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environmental class focuses on sustainable design

  • Written by Deborah Stone
Sustainable 705
Kaitlyn Clark and Caitlin Brown doing water quality work on Barnes Creek to compare to Elwha. Courtesy photo.
Timbercrest Junior High teacher Amy Leslie is piloting a new class in environmental technology for Northshore.

Its focus is on sustainable design, an area of study that schools are increasingly adding to their curriculums due to its relevance, both present and future, to society.

The district already has a course in the subject matter at the high school level, but this is the first time it is being offered to junior high students and currently only at Timbercrest.

“It’s an interesting evolution as to how it all came about,” says Leslie. “Basically, the idea for the class came from a compilation of lots of factors and people.”

She explains: “I used to teach ninth grade and whenever I touched on the subject of sustainability and renewable energy, the kids got really excited.

“Meanwhile, the administration was looking at adding more science, which was also a request from families. And the district was interested in introducing more CTE or Career Technical Education courses for ninth graders. It all just came together.”

The course, according to Leslie, explores the concept of sustainable design through six units of study: Principles of Sustainability and Human Impacts (climate change facts and solutions, ecological footprints); Our Water (managing quality and quantity, local and global water issues); Our Vehicles (sustainable transportation technology and systems, mass transit, alternative fuels, human power); Our Homes (building materials and design, green building rating systems, energy conservation and efficiency, sustainable ways to get electricity); Our Stuff (manufacturing practices, electronics, food, cradle to cradle design); and Taking Action (stewardship). An overriding goal of the course is for students to learn how to measure and reduce the impacts of their lifestyle choices on the health of our planet and society.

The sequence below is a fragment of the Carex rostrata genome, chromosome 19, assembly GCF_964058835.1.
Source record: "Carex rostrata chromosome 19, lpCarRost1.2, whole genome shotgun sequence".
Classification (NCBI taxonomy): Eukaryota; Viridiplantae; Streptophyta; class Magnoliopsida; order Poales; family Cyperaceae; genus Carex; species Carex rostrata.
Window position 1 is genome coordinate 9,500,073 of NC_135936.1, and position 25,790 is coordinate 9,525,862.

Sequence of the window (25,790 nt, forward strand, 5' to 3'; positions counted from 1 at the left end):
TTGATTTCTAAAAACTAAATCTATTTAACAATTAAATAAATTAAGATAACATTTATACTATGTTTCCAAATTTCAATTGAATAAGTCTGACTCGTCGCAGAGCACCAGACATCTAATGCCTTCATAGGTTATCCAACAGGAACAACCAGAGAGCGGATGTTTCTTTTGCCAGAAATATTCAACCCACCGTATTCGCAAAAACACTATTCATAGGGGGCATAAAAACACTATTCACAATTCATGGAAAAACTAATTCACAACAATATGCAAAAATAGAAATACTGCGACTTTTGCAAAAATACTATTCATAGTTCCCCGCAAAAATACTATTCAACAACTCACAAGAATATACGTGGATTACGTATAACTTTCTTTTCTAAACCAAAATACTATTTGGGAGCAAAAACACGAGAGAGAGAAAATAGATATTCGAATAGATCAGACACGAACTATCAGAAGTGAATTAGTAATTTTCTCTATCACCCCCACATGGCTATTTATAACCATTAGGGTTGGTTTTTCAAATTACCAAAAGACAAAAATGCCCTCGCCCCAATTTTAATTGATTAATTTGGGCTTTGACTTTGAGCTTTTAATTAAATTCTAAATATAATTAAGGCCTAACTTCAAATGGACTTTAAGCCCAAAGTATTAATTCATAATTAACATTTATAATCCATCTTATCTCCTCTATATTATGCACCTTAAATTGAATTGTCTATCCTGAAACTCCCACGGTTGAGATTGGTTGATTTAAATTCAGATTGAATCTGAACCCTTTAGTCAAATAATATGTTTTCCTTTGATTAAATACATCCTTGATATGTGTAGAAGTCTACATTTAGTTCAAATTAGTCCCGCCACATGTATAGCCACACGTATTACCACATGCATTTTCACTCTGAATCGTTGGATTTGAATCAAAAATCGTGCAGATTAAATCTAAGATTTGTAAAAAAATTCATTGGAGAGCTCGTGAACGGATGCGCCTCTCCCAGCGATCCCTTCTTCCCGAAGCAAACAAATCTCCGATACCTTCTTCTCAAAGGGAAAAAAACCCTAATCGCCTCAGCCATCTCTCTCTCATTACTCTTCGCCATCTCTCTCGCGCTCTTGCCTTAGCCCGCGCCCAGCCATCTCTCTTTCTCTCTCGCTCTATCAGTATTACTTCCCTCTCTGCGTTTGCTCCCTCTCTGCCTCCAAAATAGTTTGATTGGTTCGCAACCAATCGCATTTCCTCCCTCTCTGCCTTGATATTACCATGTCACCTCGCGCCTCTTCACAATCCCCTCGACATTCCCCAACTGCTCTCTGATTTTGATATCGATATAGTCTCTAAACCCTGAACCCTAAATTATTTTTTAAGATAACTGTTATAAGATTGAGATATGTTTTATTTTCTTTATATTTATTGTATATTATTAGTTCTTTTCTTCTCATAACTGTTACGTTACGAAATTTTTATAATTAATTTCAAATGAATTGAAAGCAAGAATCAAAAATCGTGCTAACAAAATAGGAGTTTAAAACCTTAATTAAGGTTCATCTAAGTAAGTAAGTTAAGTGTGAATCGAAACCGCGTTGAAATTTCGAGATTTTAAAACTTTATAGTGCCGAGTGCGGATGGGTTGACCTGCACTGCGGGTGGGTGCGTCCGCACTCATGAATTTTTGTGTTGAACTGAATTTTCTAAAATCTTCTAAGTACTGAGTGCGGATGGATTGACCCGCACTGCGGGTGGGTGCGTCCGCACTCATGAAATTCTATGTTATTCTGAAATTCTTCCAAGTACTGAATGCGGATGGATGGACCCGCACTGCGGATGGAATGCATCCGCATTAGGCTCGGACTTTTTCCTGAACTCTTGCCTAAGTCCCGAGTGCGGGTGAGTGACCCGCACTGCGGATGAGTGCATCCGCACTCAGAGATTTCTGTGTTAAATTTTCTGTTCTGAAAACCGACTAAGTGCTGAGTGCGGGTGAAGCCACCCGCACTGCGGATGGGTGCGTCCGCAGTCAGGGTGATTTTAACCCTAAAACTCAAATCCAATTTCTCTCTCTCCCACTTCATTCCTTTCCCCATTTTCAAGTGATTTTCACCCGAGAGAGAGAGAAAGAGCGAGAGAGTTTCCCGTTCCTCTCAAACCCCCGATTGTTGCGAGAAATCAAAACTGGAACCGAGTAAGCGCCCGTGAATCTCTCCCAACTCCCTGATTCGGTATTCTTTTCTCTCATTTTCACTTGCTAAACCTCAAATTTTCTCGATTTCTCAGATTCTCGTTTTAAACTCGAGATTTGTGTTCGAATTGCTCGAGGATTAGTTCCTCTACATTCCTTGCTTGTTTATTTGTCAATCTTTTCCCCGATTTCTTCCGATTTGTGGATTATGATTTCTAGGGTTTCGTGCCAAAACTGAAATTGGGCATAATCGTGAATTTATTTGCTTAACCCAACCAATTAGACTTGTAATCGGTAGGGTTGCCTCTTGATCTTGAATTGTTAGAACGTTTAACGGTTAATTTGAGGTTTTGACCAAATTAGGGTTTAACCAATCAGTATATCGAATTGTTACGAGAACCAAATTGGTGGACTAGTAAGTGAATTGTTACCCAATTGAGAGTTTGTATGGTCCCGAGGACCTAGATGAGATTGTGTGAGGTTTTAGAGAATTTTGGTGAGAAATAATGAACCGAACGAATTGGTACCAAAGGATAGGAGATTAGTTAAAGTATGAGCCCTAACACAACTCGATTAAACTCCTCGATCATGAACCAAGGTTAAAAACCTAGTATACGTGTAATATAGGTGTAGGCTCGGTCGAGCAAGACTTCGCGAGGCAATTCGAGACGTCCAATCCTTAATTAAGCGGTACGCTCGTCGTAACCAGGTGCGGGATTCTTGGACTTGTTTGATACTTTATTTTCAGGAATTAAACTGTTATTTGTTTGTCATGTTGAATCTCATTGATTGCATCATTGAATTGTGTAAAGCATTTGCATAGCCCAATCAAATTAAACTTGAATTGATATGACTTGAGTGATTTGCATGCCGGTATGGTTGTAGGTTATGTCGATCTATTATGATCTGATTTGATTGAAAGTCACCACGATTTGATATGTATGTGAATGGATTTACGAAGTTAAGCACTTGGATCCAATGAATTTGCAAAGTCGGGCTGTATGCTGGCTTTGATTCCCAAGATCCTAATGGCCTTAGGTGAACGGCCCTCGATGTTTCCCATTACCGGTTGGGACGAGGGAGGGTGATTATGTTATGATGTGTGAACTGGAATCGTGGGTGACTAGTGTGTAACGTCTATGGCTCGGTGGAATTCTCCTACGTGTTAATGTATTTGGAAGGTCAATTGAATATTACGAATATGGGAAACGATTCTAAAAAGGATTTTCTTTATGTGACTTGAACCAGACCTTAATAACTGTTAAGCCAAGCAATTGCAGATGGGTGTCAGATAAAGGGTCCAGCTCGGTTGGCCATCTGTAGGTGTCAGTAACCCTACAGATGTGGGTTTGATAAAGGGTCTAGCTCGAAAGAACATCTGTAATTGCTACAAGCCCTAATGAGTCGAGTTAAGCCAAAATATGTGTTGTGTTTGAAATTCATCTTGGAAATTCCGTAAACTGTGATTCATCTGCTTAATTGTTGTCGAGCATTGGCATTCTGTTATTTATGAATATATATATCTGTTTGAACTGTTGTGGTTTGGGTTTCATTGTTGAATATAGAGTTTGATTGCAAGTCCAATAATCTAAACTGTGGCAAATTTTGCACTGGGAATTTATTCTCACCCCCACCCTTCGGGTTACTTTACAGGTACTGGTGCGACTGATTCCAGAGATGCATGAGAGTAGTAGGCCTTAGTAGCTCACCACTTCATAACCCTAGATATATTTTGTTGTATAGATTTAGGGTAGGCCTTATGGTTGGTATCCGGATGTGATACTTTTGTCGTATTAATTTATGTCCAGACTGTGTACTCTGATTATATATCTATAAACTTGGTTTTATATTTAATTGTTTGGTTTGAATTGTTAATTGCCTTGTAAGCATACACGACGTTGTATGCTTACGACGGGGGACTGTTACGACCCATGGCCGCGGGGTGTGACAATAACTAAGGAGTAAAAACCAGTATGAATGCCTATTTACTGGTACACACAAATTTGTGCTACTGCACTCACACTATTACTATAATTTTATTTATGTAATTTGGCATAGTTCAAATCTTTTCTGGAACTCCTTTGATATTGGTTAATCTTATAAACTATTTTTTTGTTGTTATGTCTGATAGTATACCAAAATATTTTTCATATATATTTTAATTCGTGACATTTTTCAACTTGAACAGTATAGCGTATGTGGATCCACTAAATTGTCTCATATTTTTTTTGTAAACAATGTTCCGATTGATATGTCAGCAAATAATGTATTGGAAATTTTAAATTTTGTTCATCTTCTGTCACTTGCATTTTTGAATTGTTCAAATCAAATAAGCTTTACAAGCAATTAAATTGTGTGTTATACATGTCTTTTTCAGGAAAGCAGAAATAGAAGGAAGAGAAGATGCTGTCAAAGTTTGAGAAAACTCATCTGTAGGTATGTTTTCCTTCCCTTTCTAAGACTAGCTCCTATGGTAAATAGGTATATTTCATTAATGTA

“The state has standards for this class,” notes Leslie, “and I have designed the curriculum to meet these standards. Students get occupational education credit for the class and included in the curriculum is an exploration of ‘green’ jobs and career paths. They also will get the tools and skills they need to prepare them for AP Environmental Science and the Sustainable Engineering and Design class in high school.” She adds, “And preparation for a future that may look very different than the one we have now.”

Leslie has 18 kids in the class, but with increased awareness, she expects enrollment to rise next time the course is offered.

She comments that the students are highly engaged in the material and very interested in the field.

“This class makes me feel more connected with the environment in our community and around the world,” says student Mike Frizalone. “It challenges me to think of ways that we can help reduce our effect on the environment.”